Shabir was back in the bathroom with Trinny Woodall over the weekend discussing more common skincare concerns. If you battle with hyperpigmentation, rosacea or have unwanted scarring, it’s definitely worth watching.
The sun has finally come out. Hallelujah! But while it may also be the swimwear season, it is also the ‘sun spot’ season: the time when we all need to be reminded to take some savvy lifestyle steps to guard against a problem which many women find deeply distressing.
Actually, if asked which beauty concern tops women’s list of woes, you might reply ‘lines and wrinkles’ – but you’d be wrong. Because it transpires (and this is backed up by research by none other than Clinique) that what actually bothers women most isn’t expression lines – it’s pigmentation. We might actually not have believed it ourselves if we hadn’t spent some time, a while back, offering back-to-back one-on-one ‘anti-ageing’ consultations with real women, in Selfridges. Read More…
Fact: nobody loves lines and wrinkles. But here’s another fact: recent research has revealed that what bothers women even more than those crow’s feet and laugh lines is uneven pigmentation on face and body. Call them sun spots, age spots, liver spots, dark spots – or, if you want to get technical about it, ‘solar lentigines’. Whichever name they go by, that same piece of research showed that when someone else looks at your skin, uneven pigmentation increases your perceived age far more than laugh lines do. Discolouration, it transpires, makes us look a staggering 10 to 15 years older.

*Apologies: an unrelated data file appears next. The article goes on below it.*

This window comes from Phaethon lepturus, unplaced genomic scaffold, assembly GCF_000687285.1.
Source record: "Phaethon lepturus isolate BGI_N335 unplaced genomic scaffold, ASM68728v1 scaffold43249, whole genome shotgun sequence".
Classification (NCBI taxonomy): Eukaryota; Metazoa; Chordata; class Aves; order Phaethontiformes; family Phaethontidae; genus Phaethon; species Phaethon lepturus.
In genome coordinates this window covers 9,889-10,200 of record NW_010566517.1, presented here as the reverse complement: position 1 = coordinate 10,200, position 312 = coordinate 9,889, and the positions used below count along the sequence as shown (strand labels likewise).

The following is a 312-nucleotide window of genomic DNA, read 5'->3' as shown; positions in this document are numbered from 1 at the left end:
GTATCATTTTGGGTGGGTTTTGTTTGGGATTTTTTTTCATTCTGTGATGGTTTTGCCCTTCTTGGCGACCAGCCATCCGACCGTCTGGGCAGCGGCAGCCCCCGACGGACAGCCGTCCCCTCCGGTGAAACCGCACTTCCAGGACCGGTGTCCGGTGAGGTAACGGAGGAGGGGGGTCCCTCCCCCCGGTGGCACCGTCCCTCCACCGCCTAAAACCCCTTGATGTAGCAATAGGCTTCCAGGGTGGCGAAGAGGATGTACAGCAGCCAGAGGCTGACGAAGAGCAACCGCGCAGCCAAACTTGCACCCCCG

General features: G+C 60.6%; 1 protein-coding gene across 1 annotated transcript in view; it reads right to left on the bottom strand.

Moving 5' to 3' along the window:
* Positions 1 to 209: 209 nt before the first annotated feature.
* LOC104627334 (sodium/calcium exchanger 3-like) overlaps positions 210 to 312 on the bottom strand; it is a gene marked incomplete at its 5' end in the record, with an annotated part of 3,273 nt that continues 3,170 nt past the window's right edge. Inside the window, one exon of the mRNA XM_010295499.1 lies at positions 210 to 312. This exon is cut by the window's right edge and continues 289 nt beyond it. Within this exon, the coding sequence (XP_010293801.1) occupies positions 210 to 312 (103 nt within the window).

That research is echoed by our own experiences: when we meet readers, most of them seem to accept their lines and wrinkles, but feel very self-conscious about sun spots – because not every single woman does have them. As a result they cause a lot of anxiety.
And the most accurate of those afore-mentioned names for patches of darker pigmentation certainly is ‘sun spots’. The reality is that it’s exposure to the sun’s rays that triggers them – with the current ‘plague’ of pigmentation challenges in no small measure related to previous decades of sun exposure when we were a little less clued-up than we are today about the need for sun protection. (We’re sure we’re not the only ones out there who can remember women in the 70s not so much sunbathing as sun-backing, with tinfoil used to intensify the sun’s tanning action on their faces…!)
The sun link explains why age spots tend to show up on areas of the skin that have been most exposed to the sun – hands, arms, face and especially the décolletage, that area of the neck and chest that seems specifically angled to pick up sun damage. (Don’t confuse them with freckles, meanwhile, which are a hereditary characteristic you’re born with – and whose relationship to the sun is still unclear.) The browner areas you’re seeing are actually visible melanin – the pigment responsible for skin colour – which is produced by skin calls called melanocytes, in the top layer of skin. This ‘hyperpigmentation’ process is essentially the same as with tanning – only it happens more chaotically, and the results last longer. What you see are ‘clumps’ of melanin, if you like. Read More…